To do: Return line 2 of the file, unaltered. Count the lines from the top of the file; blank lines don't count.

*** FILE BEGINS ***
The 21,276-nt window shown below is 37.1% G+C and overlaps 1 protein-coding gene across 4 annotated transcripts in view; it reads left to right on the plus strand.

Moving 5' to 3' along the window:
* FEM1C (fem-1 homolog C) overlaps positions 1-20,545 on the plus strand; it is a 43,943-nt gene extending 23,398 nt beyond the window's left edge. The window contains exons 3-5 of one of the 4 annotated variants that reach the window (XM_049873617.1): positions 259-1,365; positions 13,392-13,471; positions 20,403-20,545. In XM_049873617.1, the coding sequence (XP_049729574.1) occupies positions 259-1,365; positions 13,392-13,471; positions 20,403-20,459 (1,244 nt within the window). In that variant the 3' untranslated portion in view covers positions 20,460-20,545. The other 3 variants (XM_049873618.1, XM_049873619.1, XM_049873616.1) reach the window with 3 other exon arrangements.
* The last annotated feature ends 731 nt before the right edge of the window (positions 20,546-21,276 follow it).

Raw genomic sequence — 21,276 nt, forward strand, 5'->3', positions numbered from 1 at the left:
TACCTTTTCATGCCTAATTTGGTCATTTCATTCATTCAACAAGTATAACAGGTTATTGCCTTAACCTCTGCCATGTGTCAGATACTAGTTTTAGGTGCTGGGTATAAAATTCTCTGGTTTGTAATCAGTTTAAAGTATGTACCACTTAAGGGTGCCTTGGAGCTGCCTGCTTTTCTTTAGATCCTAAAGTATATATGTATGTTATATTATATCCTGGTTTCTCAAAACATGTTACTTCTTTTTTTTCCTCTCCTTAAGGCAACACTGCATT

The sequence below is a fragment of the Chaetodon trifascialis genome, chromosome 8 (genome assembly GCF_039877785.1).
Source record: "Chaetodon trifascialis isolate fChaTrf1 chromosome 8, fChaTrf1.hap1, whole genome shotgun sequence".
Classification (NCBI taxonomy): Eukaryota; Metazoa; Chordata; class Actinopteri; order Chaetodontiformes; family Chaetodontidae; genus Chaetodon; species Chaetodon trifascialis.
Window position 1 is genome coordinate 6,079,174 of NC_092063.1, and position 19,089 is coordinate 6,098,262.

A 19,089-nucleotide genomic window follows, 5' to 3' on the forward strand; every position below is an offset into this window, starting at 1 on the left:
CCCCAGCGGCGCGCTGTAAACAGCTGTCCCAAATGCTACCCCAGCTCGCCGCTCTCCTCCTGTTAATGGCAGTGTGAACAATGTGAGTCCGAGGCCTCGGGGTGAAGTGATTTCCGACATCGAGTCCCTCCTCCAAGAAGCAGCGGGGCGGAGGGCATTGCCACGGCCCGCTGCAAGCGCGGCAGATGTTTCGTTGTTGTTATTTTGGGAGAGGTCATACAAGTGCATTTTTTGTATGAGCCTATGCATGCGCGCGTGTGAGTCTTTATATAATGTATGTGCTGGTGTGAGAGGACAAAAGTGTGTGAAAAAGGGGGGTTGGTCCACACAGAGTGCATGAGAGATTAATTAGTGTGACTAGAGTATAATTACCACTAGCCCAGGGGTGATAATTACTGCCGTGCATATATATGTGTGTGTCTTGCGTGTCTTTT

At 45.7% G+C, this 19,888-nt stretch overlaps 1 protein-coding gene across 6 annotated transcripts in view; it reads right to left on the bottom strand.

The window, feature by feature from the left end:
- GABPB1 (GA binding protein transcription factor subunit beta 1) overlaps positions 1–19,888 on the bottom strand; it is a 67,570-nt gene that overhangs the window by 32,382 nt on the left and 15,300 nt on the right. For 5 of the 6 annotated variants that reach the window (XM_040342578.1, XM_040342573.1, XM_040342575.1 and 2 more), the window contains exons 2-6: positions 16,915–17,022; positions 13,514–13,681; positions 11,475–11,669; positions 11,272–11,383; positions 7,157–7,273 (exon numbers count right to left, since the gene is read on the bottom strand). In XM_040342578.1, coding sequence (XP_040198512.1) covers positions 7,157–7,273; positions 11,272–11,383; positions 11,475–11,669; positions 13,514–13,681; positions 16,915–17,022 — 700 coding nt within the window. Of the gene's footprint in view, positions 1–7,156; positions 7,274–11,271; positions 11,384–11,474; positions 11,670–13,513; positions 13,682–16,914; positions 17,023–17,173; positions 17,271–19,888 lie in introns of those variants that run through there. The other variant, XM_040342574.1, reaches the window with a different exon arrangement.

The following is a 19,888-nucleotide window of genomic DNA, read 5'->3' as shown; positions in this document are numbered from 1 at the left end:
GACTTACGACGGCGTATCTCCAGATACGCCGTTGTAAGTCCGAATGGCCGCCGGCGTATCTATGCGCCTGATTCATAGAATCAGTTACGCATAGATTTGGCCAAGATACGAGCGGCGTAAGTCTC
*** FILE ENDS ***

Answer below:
Moving 5' to 3' along the window: